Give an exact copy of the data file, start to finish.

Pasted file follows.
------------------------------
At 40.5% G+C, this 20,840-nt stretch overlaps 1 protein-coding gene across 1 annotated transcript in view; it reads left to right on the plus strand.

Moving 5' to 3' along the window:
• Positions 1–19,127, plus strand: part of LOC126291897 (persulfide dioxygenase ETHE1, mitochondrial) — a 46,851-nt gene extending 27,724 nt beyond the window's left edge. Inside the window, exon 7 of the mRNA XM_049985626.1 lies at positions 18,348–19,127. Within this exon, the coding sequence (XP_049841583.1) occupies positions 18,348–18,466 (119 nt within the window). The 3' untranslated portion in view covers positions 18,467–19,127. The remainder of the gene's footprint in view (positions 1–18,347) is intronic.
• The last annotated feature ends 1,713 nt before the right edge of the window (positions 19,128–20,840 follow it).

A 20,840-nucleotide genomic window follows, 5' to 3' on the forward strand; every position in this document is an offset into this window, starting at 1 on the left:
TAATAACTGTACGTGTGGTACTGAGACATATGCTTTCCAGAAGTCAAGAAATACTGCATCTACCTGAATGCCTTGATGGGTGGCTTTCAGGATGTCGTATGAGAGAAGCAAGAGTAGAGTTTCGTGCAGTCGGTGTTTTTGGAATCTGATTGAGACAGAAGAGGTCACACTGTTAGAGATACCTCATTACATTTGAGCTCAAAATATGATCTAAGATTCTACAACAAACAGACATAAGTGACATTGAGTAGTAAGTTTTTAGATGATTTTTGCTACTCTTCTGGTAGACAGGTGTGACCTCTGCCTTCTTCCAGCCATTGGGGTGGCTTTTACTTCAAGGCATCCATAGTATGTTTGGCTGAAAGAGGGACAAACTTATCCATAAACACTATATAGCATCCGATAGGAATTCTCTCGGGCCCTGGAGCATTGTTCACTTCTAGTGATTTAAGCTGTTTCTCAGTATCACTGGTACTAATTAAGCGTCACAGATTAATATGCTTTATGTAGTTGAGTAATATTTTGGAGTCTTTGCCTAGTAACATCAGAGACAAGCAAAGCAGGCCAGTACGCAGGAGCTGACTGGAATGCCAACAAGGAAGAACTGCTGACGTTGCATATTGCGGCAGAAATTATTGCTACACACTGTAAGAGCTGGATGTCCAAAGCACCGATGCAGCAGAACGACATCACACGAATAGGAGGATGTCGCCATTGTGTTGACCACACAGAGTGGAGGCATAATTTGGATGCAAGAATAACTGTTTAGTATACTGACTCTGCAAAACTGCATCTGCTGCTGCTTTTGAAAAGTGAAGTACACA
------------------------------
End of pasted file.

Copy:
At 40.5% G+C, this 20,840-nt stretch overlaps 1 protein-coding gene across 1 annotated transcript in view; it reads left to right on the plus strand.

Moving 5' to 3' along the window:
• Positions 1–19,127, plus strand: part of LOC126291897 (persulfide dioxygenase ETHE1, mitochondrial) — a 46,851-nt gene extending 27,724 nt beyond the window's left edge. Inside the window, exon 7 of the mRNA XM_049985626.1 lies at positions 18,348–19,127. Within this exon, the coding sequence (XP_049841583.1) occupies positions 18,348–18,466 (119 nt within the window). The 3' untranslated portion in view covers positions 18,467–19,127. The remainder of the gene's footprint in view (positions 1–18,347) is intronic.
• The last annotated feature ends 1,713 nt before the right edge of the window (positions 19,128–20,840 follow it).

A 20,840-nucleotide genomic window follows, 5' to 3' on the forward strand; every position in this document is an offset into this window, starting at 1 on the left:
TAATAACTGTACGTGTGGTACTGAGACATATGCTTTCCAGAAGTCAAGAAATACTGCATCTACCTGAATGCCTTGATGGGTGGCTTTCAGGATGTCGTATGAGAGAAGCAAGAGTAGAGTTTCGTGCAGTCGGTGTTTTTGGAATCTGATTGAGACAGAAGAGGTCACACTGTTAGAGATACCTCATTACATTTGAGCTCAAAATATGATCTAAGATTCTACAACAAACAGACATAAGTGACATTGAGTAGTAAGTTTTTAGATGATTTTTGCTACTCTTCTGGTAGACAGGTGTGACCTCTGCCTTCTTCCAGCCATTGGGGTGGCTTTTACTTCAAGGCATCCATAGTATGTTTGGCTGAAAGAGGGACAAACTTATCCATAAACACTATATAGCATCCGATAGGAATTCTCTCGGGCCCTGGAGCATTGTTCACTTCTAGTGATTTAAGCTGTTTCTCAGTATCACTGGTACTAATTAAGCGTCACAGATTAATATGCTTTATGTAGTTGAGTAATATTTTGGAGTCTTTGCCTAGTAACATCAGAGACAAGCAAAGCAGGCCAGTACGCAGGAGCTGACTGGAATGCCAACAAGGAAGAACTGCTGACGTTGCATATTGCGGCAGAAATTATTGCTACACACTGTAAGAGCTGGATGTCCAAAGCACCGATGCAGCAGAACGACATCACACGAATAGGAGGATGTCGCCATTGTGTTGACCACACAGAGTGGAGGCATAATTTGGATGCAAGAATAACTGTTTAGTATACTGACTCTGCAAAACTGCATCTGCTGCTGCTTTTGAAAAGTGAAGTACACA